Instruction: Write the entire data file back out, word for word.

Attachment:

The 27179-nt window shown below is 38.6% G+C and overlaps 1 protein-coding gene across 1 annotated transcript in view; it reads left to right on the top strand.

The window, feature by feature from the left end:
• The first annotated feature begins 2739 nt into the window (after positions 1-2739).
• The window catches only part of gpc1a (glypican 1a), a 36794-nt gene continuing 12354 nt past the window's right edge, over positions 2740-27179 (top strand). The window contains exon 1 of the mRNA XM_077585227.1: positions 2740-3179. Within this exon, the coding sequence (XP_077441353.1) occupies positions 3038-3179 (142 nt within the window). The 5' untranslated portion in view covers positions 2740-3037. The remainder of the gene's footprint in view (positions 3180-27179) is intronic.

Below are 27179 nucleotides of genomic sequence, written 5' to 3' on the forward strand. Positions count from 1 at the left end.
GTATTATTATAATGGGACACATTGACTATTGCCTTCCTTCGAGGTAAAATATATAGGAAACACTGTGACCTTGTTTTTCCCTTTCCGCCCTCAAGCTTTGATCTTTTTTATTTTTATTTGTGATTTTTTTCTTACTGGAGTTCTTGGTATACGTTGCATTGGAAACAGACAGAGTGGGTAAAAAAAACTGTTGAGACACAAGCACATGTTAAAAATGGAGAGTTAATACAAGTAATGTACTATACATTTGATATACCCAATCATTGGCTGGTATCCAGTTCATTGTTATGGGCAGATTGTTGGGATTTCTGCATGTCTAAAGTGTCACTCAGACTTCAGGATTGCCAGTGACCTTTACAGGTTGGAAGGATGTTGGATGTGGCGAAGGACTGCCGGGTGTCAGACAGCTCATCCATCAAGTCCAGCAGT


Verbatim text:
The 27179-nt window shown below is 38.6% G+C and overlaps 1 protein-coding gene across 1 annotated transcript in view; it reads left to right on the top strand.

The window, feature by feature from the left end:
• The first annotated feature begins 2739 nt into the window (after positions 1-2739).
• The window catches only part of gpc1a (glypican 1a), a 36794-nt gene continuing 12354 nt past the window's right edge, over positions 2740-27179 (top strand). The window contains exon 1 of the mRNA XM_077585227.1: positions 2740-3179. Within this exon, the coding sequence (XP_077441353.1) occupies positions 3038-3179 (142 nt within the window). The 5' untranslated portion in view covers positions 2740-3037. The remainder of the gene's footprint in view (positions 3180-27179) is intronic.

Below are 27179 nucleotides of genomic sequence, written 5' to 3' on the forward strand. Positions count from 1 at the left end.
GTATTATTATAATGGGACACATTGACTATTGCCTTCCTTCGAGGTAAAATATATAGGAAACACTGTGACCTTGTTTTTCCCTTTCCGCCCTCAAGCTTTGATCTTTTTTATTTTTATTTGTGATTTTTTTCTTACTGGAGTTCTTGGTATACGTTGCATTGGAAACAGACAGAGTGGGTAAAAAAAACTGTTGAGACACAAGCACATGTTAAAAATGGAGAGTTAATACAAGTAATGTACTATACATTTGATATACCCAATCATTGGCTGGTATCCAGTTCATTGTTATGGGCAGATTGTTGGGATTTCTGCATGTCTAAAGTGTCACTCAGACTTCAGGATTGCCAGTGACCTTTACAGGTTGGAAGGATGTTGGATGTGGCGAAGGACTGCCGGGTGTCAGACAGCTCATCCATCAAGTCCAGCAGT